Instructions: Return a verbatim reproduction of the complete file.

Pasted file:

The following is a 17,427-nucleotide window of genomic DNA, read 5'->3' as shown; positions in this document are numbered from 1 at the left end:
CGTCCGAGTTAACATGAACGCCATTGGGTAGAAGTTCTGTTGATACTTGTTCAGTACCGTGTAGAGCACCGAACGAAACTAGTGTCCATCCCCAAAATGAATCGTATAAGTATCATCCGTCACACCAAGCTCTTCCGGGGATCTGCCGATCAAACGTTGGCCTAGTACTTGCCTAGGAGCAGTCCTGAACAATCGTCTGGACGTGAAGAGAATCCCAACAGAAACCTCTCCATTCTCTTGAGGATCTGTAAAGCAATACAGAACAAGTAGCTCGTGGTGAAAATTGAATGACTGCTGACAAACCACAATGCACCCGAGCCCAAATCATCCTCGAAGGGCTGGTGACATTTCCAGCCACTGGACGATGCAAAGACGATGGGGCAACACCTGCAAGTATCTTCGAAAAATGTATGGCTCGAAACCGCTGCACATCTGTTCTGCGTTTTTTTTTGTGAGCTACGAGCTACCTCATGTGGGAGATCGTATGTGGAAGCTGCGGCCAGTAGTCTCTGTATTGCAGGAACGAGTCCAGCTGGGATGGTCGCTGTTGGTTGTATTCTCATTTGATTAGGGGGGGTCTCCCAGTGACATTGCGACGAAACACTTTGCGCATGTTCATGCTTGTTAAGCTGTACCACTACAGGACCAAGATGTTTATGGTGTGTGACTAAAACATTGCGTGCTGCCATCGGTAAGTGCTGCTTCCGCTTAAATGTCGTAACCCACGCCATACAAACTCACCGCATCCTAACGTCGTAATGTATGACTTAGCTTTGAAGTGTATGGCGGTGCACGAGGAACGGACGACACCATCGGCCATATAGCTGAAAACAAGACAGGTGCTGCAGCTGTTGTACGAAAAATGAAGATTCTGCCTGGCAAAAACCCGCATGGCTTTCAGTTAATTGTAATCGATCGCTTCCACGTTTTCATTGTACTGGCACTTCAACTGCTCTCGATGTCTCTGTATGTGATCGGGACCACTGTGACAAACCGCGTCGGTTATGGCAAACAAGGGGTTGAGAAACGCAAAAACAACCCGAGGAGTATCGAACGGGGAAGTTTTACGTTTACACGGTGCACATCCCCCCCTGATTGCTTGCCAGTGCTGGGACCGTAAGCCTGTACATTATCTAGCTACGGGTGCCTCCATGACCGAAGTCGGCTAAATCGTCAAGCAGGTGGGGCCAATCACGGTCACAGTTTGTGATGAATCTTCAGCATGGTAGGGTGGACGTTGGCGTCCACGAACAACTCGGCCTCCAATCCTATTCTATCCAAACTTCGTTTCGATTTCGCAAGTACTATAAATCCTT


The following is a 17,427-nucleotide window of genomic DNA, read 5'->3' as shown; positions in this document are numbered from 1 at the left end:
CGTCCGAGTTAACATGAACGCCATTGGGTAGAAGTTCTGTTGATACTTGTTCAGTACCGTGTAGAGCACCGAACGAAACTAGTGTCCATCCCCAAAATGAATCGTATAAGTATCATCCGTCACACCAAGCTCTTCCGGGGATCTGCCGATCAAACGTTGGCCTAGTACTTGCCTAGGAGCAGTCCTGAACAATCGTCTGGACGTGAAGAGAATCCCAACAGAAACCTCTCCATTCTCTTGAGGATCTGTAAAGCAATACAGAACAAGTAGCTCGTGGTGAAAATTGAATGACTGCTGACAAACCACAATGCACCCGAGCCCAAATCATCCTCGAAGGGCTGGTGACATTTCCAGCCACTGGACGATGCAAAGACGATGGGGCAACACCTGCAAGTATCTTCGAAAAATGTATGGCTCGAAACCGCTGCACATCTGTTCTGCGTTTTTTTTTGTGAGCTACGAGCTACCTCATGTGGGAGATCGTATGTGGAAGCTGCGGCCAGTAGTCTCTGTATTGCAGGAACGAGTCCAGCTGGGATGGTCGCTGTTGGTTGTATTCTCATTTGATTAGGGGGGGTCTCCCAGTGACATTGCGACGAAACACTTTGCGCATGTTCATGCTTGTTAAGCTGTACCACTACAGGACCAAGATGTTTATGGTGTGTGACTAAAACATTGCGTGCTGCCATCGGTAAGTGCTGCTTCCGCTTAAATGTCGTAACCCACGCCATACAAACTCACCGCATCCTAACGTCGTAATGTATGACTTAGCTTTGAAGTGTATGGCGGTGCACGAGGAACGGACGACACCATCGGCCATATAGCTGAAAACAAGACAGGTGCTGCAGCTGTTGTACGAAAAATGAAGATTCTGCCTGGCAAAAACCCGCATGGCTTTCAGTTAATTGTAATCGATCGCTTCCACGTTTTCATTGTACTGGCACTTCAACTGCTCTCGATGTCTCTGTATGTGATCGGGACCACTGTGACAAACCGCGTCGGTTATGGCAAACAAGGGGTTGAGAAACGCAAAAACAACCCGAGGAGTATCGAACGGGGAAGTTTTACGTTTACACGGTGCACATCCCCCCCTGATTGCTTGCCAGTGCTGGGACCGTAAGCCTGTACATTATCTAGCTACGGGTGCCTCCATGACCGAAGTCGGCTAAATCGTCAAGCAGGTGGGGCCAATCACGGTCACAGTTTGTGATGAATCTTCAGCATGGTAGGGTGGACGTTGGCGTCCACGAACAACTCGGCCTCCAATCCTATTCTATCCAAACTTCGTTTCGATTTCGCAAGTACTATAAATCCTT